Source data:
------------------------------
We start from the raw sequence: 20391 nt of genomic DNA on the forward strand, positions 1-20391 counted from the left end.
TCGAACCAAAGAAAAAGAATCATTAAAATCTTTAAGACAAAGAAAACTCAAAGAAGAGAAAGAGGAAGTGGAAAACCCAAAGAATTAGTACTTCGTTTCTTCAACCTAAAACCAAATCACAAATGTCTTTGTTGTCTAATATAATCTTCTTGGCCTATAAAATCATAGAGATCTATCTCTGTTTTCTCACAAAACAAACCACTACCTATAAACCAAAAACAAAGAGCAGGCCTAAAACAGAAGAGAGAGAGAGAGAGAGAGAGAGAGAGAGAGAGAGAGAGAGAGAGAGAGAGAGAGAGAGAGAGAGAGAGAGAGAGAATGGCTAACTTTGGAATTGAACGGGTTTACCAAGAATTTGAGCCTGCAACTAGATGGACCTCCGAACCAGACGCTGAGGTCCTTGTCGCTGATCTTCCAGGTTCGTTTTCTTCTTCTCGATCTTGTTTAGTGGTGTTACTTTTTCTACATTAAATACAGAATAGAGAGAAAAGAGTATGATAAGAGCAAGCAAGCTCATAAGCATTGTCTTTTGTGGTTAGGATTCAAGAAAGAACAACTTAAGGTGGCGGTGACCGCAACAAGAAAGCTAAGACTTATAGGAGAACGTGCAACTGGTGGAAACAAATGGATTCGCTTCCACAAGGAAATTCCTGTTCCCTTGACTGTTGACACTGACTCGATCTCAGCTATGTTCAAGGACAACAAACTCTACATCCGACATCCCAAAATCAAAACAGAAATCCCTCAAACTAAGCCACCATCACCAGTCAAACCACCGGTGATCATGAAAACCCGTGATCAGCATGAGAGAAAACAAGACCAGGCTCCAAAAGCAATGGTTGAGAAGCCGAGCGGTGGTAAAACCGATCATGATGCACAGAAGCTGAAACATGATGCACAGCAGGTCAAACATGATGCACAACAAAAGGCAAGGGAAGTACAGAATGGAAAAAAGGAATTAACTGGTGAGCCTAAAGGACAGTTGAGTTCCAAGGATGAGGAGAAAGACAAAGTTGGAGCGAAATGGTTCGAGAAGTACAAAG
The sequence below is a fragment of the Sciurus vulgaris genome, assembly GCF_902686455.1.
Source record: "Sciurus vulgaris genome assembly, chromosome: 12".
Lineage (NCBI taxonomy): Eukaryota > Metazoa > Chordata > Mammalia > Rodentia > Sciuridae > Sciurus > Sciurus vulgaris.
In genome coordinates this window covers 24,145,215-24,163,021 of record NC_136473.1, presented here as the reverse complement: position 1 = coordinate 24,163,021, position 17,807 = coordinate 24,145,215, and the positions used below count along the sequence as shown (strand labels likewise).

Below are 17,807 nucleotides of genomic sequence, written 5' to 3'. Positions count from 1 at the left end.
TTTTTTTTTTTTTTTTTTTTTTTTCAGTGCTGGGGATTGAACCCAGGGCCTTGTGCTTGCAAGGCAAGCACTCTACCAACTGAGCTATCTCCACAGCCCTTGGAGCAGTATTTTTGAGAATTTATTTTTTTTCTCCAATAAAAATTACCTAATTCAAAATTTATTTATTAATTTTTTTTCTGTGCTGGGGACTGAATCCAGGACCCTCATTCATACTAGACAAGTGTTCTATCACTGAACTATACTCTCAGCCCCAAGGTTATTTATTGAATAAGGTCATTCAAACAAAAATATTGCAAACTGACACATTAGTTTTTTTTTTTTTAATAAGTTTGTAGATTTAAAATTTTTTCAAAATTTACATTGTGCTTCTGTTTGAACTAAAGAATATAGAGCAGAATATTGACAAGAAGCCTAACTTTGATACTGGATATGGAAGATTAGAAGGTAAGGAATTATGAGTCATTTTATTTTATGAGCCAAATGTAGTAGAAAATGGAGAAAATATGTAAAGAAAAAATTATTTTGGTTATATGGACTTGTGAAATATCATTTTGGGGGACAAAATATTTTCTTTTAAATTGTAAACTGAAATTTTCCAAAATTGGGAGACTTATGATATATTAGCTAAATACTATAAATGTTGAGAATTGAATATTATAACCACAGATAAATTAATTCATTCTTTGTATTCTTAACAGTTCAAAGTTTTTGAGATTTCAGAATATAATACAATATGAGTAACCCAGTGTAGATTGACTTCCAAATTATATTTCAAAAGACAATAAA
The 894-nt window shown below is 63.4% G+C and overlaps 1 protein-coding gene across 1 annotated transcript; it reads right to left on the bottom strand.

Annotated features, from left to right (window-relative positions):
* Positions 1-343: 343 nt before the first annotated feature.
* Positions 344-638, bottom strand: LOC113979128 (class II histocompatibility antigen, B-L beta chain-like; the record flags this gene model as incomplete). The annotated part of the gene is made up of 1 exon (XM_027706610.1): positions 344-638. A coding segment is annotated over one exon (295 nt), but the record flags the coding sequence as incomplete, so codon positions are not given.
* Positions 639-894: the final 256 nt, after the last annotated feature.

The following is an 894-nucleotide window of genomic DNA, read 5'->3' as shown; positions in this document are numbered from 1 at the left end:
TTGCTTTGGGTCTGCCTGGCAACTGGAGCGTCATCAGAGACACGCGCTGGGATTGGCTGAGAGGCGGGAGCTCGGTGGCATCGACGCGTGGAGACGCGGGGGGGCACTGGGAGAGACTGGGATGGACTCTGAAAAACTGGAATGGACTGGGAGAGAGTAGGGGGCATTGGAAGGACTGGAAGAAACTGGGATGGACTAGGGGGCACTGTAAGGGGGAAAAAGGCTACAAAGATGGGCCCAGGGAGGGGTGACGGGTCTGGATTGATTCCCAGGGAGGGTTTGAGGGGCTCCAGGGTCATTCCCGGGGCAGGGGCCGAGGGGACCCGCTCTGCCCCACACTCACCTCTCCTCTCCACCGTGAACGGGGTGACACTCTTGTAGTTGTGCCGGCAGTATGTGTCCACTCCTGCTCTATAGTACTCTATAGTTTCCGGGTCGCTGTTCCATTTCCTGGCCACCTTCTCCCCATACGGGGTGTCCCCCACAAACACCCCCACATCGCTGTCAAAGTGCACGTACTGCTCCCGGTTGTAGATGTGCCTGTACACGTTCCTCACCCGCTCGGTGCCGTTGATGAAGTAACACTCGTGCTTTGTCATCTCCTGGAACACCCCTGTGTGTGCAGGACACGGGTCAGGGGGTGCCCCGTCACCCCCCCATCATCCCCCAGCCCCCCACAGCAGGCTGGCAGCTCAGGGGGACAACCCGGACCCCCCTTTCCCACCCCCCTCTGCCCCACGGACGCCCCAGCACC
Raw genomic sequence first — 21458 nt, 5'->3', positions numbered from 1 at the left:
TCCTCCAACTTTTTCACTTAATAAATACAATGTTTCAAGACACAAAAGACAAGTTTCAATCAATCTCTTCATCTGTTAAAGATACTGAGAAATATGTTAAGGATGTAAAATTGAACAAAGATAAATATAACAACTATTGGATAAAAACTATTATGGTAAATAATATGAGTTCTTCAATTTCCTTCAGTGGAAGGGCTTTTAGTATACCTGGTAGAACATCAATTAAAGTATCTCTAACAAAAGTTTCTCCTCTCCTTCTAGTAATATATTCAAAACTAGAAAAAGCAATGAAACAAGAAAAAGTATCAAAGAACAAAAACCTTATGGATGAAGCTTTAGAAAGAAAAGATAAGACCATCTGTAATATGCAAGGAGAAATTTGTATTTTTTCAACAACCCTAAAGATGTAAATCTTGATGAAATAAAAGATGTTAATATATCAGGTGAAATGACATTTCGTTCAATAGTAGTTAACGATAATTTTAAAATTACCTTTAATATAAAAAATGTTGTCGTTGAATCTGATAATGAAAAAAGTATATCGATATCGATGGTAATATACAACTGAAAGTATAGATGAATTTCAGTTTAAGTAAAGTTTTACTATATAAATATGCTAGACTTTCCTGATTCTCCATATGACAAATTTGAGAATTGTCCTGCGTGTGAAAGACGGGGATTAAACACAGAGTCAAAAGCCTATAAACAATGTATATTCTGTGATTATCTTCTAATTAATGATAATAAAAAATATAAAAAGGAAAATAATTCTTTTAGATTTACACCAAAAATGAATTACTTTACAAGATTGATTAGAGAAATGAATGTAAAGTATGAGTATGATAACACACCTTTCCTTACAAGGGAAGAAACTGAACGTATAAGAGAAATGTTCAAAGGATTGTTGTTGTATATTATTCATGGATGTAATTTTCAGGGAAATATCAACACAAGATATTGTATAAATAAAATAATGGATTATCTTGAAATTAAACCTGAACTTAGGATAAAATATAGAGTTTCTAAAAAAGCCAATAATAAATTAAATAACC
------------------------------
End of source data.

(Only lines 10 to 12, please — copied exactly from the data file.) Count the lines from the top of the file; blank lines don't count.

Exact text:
Annotated features, from left to right (window-relative positions):
* Positions 1-343: 343 nt before the first annotated feature.
* Positions 344-638, bottom strand: LOC113979128 (class II histocompatibility antigen, B-L beta chain-like; the record flags this gene model as incomplete). The annotated part of the gene is made up of 1 exon (XM_027706610.1): positions 344-638. A coding segment is annotated over one exon (295 nt), but the record flags the coding sequence as incomplete, so codon positions are not given.